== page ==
While Out for a Walk, an Englishman Stumbled Upon a 4,000-Year-Old Solid Gold Treasure

The 22-carat gold piece of jewelry dates back to the Bronze Age.

A picture of Billy Vaughan and his Bronze Age find, courtesy of Twitter.
Billy Vaughan and his Bronze Age find, courtesy of Twitter.

Billy Vaughan, a hobbyist metal detectorist, was out for a walk in his hometown of Whitehaven, England, when he stumbled upon the discovery of a lifetime: a 22-carat solid gold band dating to the Bronze Age.

A care worker by day, Vaughan had taken to strolling around the town in Cumbria, a remote port on England’s western coast, with a metal detector. It was a few hours into one recent walk that he got a “strong signal” coming from the earth below, he told the Daily Mail.

When he uncovered the metal about five inches below the ground, it turned out to be a circular piece of jewelry known as a torc. Initially Vaughan thought it was “a piece of climbing equipment, or perhaps coupling from a tractor.” In fact, the thick, rod-like object was 11 ounces of solid gold, dappled with small indentations and slightly folding over itself, with one terminal overlapping the other to allow for an opening. Torcs have historically been worn as an indicator of great wealth and social status.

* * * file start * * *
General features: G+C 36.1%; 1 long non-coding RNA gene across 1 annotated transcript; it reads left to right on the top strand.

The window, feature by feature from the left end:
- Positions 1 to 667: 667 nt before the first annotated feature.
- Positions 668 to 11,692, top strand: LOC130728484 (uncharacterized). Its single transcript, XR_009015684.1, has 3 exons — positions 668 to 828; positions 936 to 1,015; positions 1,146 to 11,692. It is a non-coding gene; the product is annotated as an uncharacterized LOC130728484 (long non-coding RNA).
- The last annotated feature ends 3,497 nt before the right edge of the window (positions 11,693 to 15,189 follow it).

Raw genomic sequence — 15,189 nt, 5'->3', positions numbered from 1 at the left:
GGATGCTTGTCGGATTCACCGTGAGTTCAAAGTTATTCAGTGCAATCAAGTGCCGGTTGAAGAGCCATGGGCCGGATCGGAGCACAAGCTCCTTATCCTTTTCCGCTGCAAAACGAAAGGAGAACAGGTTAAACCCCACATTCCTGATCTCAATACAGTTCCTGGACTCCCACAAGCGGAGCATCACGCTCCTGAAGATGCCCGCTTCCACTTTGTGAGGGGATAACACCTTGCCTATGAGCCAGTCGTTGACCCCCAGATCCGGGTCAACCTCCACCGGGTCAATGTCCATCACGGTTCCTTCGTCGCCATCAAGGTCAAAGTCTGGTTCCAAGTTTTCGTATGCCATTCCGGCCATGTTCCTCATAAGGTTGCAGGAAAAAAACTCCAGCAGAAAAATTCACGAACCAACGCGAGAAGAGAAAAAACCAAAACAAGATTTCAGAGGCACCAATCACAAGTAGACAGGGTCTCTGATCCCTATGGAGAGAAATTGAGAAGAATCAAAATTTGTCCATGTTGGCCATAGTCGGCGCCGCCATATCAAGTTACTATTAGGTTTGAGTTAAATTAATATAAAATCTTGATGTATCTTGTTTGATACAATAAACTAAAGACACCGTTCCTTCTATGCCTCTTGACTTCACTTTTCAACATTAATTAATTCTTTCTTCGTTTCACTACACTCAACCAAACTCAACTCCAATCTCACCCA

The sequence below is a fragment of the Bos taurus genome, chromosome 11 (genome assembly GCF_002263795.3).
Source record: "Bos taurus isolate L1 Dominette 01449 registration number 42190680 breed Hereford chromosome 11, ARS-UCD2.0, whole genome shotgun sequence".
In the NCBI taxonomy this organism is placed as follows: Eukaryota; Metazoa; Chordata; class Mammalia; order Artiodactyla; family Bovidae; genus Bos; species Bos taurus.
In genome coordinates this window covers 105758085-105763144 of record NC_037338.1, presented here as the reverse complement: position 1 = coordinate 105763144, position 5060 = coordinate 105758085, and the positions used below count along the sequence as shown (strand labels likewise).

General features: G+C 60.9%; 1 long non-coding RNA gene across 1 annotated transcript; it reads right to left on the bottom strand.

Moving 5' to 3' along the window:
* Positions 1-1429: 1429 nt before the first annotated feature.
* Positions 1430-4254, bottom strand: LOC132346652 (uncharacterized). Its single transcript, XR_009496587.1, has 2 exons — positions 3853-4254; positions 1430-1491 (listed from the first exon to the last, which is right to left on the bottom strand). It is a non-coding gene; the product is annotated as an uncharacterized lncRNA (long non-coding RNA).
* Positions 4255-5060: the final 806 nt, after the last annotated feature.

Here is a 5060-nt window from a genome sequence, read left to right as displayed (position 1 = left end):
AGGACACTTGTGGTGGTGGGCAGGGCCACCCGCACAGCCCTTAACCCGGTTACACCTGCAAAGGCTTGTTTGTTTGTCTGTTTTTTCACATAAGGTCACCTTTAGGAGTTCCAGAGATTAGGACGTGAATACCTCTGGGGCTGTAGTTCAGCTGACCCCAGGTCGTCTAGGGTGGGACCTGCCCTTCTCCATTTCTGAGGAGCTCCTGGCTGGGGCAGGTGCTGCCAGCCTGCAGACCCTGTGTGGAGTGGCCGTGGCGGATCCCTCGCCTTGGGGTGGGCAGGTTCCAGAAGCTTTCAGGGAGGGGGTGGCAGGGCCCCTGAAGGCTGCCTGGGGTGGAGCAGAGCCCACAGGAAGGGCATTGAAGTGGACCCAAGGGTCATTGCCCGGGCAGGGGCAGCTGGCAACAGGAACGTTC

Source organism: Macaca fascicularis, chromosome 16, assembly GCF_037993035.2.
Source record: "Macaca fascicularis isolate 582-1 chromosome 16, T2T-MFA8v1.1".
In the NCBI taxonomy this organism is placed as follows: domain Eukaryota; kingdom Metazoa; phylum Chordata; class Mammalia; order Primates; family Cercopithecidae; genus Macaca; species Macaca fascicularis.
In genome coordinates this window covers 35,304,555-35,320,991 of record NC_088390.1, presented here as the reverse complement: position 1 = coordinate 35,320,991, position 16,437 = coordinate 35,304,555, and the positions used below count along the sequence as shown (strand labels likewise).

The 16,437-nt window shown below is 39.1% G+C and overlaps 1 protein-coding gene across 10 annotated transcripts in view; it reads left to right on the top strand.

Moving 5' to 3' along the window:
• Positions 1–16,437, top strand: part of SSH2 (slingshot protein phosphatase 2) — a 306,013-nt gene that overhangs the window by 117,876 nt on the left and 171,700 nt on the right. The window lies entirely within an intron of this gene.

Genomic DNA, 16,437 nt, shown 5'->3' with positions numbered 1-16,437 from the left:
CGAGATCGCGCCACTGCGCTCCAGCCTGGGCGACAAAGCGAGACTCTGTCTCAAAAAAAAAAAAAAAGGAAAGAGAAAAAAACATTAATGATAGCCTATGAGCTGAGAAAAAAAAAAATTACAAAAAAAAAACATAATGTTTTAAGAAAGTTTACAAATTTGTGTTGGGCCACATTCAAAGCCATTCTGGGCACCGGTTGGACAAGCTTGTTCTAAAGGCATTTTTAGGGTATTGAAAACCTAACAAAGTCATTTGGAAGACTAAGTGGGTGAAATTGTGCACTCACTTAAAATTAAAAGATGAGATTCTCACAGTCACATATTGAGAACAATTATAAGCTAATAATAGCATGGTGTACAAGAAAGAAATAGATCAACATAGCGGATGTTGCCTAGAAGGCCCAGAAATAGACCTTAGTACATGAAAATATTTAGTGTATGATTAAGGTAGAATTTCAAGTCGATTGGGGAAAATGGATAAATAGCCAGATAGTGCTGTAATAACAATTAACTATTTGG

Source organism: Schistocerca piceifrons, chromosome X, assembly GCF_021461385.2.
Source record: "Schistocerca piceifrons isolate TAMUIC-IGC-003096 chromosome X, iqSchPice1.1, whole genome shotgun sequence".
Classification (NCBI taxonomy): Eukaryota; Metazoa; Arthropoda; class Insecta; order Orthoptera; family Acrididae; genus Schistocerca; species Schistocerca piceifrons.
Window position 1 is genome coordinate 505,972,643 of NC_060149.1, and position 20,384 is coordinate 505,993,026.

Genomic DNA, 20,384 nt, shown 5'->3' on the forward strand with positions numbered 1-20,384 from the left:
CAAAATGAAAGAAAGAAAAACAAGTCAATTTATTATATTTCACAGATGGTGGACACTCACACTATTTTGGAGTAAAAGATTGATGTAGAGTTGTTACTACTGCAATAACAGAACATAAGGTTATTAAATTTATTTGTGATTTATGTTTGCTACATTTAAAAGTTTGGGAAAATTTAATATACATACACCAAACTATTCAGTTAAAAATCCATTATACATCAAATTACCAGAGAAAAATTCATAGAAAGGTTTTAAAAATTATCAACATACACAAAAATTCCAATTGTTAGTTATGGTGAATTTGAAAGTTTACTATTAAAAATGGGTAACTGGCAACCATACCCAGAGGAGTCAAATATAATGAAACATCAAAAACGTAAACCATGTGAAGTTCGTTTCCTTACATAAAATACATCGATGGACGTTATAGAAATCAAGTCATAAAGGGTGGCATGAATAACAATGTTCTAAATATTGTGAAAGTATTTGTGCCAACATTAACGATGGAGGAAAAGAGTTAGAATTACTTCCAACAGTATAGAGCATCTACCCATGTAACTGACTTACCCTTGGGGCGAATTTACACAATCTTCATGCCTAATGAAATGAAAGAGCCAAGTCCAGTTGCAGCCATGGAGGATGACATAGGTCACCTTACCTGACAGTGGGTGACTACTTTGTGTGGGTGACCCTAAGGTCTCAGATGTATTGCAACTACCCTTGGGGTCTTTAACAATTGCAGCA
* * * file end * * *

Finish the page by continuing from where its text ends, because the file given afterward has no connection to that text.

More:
Examples of Bronze Age torcs and bracelets. Courtesy of Wikimedia Commons.

Examples of Bronze Age torcs and bracelets. Courtesy of Wikimedia Commons.

When a friend told Vaughan to take the object in for appraisal, a local jeweler told him that the gold alone was worth around $13,000, but that its historical significance would add value. Vaughan got in touch with the local museum, which will make a ruling to decide if it constitutes “treasure” based on the Treasure Act of 1996. If so, the government’s Treasure Valuation Committee will set a price and he must first offer it to a museum for purchase before finding a private buyer.

For Vaughan though, it’s an exciting find no matter what the ruling. “I try not to get ahead of myself and think about the money,” he told the newspaper, “To think I was the first person to hold that torc in who knows how many years is quite something.”


Follow artnet News on Facebook:


Want to stay ahead of the art world? Subscribe to our newsletter to get the breaking news, eye-opening interviews, and incisive critical takes that drive the conversation forward.

Share